Outside the DOF, the image will be blurred, but the amount is not strictly determined by DOF. Consider 35mm and 70mm lenses at the same F-stop. Shoot a subject so that the DOF is exactly the same. The amount of background blur will be more from the 70mm lens. It will be approximately double that of the 35mm lens. The blur is basically magnified more at the longer focal length.
I have used this calculator more than once, found it to be helpful:
You can check with an 18-55/3.5-5.6 kit zoom. With the following two settings, the DOF is the same, but the amount of background blur is different.
18mm, F5.6, 54cm ⇒ DOF 19.2cm
55mm, F5.6, 167.5cm ⇒ DOF 19.2cm
It’s all very interesting, isn’t it? I appreciate the thoughtful input!
Blimey it’s like being back at school here 🤣
LOL. I think the phrase is “gorblimey” derived from old English phrase “God blind me”. LOL. 😀
Yep. I watch too much British television. My dad was a big fan of the words “blooming” , “bloody” and “loo”.
actually cor blimey not gorblimey 🙂 and blimey is the shortened version. Yes from God blind me or God blame me. 🙂
Just about every Super Takumar lens is, well, super. I have a 28, a 35, and a 50 and they are all “sharp as Taks”. The only trouble is the 35 has gone yellow from the thorium content so it needs correcting when used for colour.
I recently purchased a bunch of Super Takumars, and I’ve only just begun to use them. This one is definitely super. Thank you for the input!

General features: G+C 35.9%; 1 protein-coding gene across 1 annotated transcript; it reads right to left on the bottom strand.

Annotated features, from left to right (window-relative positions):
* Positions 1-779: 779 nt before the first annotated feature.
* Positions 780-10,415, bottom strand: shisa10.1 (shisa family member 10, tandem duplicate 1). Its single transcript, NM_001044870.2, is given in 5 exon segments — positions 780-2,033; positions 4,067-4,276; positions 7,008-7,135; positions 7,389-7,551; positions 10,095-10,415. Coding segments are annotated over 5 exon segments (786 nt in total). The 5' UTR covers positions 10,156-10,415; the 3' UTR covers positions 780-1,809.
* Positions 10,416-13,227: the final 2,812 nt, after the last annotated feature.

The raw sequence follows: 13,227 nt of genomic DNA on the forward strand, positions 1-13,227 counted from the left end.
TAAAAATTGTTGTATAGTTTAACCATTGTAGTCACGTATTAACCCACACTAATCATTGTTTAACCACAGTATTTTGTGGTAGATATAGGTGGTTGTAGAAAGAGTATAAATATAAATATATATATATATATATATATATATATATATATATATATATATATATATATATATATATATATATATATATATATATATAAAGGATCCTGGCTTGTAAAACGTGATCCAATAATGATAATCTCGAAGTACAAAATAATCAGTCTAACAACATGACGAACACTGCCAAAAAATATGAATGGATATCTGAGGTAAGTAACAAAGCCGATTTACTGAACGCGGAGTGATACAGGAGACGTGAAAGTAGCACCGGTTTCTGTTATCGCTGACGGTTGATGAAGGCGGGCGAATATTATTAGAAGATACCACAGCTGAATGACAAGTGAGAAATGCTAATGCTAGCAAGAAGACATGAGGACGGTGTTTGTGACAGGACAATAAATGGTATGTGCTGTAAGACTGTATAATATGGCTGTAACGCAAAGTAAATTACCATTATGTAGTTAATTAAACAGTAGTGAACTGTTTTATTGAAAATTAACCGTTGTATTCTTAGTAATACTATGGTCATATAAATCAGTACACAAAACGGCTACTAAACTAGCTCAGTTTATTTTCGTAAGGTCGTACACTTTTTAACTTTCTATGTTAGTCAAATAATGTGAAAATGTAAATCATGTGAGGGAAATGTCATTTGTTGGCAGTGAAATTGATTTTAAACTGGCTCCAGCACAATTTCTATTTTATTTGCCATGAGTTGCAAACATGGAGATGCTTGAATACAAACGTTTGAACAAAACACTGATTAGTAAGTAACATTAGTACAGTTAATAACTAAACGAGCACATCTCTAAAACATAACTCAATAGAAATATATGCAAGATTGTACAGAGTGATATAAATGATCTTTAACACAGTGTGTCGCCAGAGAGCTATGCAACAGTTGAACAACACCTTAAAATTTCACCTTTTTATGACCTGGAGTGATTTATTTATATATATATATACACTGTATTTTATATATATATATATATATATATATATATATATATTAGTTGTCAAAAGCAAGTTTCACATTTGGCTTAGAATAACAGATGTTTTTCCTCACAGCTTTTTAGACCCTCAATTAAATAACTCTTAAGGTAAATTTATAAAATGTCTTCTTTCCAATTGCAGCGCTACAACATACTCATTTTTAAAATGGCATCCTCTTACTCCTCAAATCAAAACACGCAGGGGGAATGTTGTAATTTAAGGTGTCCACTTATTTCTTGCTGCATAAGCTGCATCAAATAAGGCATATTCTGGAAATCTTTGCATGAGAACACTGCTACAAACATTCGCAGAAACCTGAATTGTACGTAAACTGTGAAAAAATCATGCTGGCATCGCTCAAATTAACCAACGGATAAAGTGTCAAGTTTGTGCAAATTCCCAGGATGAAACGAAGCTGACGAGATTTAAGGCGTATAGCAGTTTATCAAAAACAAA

Good lens and good pictures 🙂
Hello Ritchie. I really admire your work here, congrats!
I have a question. I also have this lens and the yellow tint is noticeble, do you use any specific film simulation that you think goes well with this pentax? Thanks, cheers.
Thank you! I have heard that if you have a strong yellow tint, that if you leave the lens out in the sun for a couple hours, it improves it a little. Mine has a yellow tint, but it’s not severe. Any recipe that’s not already especially warm does well, but if you use ones that are already pretty warm (such as many of the Kodak recipes), it might make it too warm. I hope this helps!
Ohh thanks for the answer. Actually i like the yellow tint, makes the old schoold look without use of any simulation. I will try the lens with your receipe of the Fujicolor superia 800, beautiful tones, for my eyes a little green. That one is a little cooler, maybe a color mess with the lens. Lets try. Thanks one more time. Cheers!
Superia 800 might be an excellent choice!